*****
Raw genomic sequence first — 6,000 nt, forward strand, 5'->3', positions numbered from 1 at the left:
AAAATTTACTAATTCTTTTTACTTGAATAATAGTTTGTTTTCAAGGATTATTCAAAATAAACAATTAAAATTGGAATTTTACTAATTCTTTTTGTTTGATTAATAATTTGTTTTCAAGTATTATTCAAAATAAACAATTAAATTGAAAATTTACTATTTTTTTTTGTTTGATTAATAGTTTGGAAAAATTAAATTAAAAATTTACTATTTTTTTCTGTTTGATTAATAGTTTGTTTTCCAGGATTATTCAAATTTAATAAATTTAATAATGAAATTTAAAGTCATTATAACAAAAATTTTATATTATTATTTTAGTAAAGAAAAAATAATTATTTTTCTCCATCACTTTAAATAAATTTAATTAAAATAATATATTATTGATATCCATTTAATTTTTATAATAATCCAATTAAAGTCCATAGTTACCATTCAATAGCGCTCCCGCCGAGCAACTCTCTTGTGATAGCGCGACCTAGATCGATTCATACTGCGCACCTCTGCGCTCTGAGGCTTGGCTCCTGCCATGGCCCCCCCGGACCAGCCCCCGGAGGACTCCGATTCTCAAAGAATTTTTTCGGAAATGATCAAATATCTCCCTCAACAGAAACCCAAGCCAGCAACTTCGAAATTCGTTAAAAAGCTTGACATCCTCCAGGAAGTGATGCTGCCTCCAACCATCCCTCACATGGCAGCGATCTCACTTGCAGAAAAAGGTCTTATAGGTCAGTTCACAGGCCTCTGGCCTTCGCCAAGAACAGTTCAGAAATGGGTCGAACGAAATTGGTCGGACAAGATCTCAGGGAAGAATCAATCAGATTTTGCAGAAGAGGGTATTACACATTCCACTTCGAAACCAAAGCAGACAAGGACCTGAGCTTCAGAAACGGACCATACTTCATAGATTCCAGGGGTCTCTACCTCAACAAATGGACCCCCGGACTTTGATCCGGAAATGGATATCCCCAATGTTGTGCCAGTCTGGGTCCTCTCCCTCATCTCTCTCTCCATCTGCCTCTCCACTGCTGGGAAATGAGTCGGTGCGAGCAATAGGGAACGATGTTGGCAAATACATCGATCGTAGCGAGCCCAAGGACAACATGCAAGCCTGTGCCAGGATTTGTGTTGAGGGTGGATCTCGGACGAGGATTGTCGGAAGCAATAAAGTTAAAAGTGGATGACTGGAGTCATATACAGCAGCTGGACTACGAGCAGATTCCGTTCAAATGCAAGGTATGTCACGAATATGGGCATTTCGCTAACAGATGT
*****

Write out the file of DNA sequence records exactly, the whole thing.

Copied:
Raw genomic sequence first — 6,000 nt, forward strand, 5'->3', positions numbered from 1 at the left:
AAAATTTACTAATTCTTTTTACTTGAATAATAGTTTGTTTTCAAGGATTATTCAAAATAAACAATTAAAATTGGAATTTTACTAATTCTTTTTGTTTGATTAATAATTTGTTTTCAAGTATTATTCAAAATAAACAATTAAATTGAAAATTTACTATTTTTTTTTGTTTGATTAATAGTTTGGAAAAATTAAATTAAAAATTTACTATTTTTTTCTGTTTGATTAATAGTTTGTTTTCCAGGATTATTCAAATTTAATAAATTTAATAATGAAATTTAAAGTCATTATAACAAAAATTTTATATTATTATTTTAGTAAAGAAAAAATAATTATTTTTCTCCATCACTTTAAATAAATTTAATTAAAATAATATATTATTGATATCCATTTAATTTTTATAATAATCCAATTAAAGTCCATAGTTACCATTCAATAGCGCTCCCGCCGAGCAACTCTCTTGTGATAGCGCGACCTAGATCGATTCATACTGCGCACCTCTGCGCTCTGAGGCTTGGCTCCTGCCATGGCCCCCCCGGACCAGCCCCCGGAGGACTCCGATTCTCAAAGAATTTTTTCGGAAATGATCAAATATCTCCCTCAACAGAAACCCAAGCCAGCAACTTCGAAATTCGTTAAAAAGCTTGACATCCTCCAGGAAGTGATGCTGCCTCCAACCATCCCTCACATGGCAGCGATCTCACTTGCAGAAAAAGGTCTTATAGGTCAGTTCACAGGCCTCTGGCCTTCGCCAAGAACAGTTCAGAAATGGGTCGAACGAAATTGGTCGGACAAGATCTCAGGGAAGAATCAATCAGATTTTGCAGAAGAGGGTATTACACATTCCACTTCGAAACCAAAGCAGACAAGGACCTGAGCTTCAGAAACGGACCATACTTCATAGATTCCAGGGGTCTCTACCTCAACAAATGGACCCCCGGACTTTGATCCGGAAATGGATATCCCCAATGTTGTGCCAGTCTGGGTCCTCTCCCTCATCTCTCTCTCCATCTGCCTCTCCACTGCTGGGAAATGAGTCGGTGCGAGCAATAGGGAACGATGTTGGCAAATACATCGATCGTAGCGAGCCCAAGGACAACATGCAAGCCTGTGCCAGGATTTGTGTTGAGGGTGGATCTCGGACGAGGATTGTCGGAAGCAATAAAGTTAAAAGTGGATGACTGGAGTCATATACAGCAGCTGGACTACGAGCAGATTCCGTTCAAATGCAAGGTATGTCACGAATATGGGCATTTCGCTAACAGATGT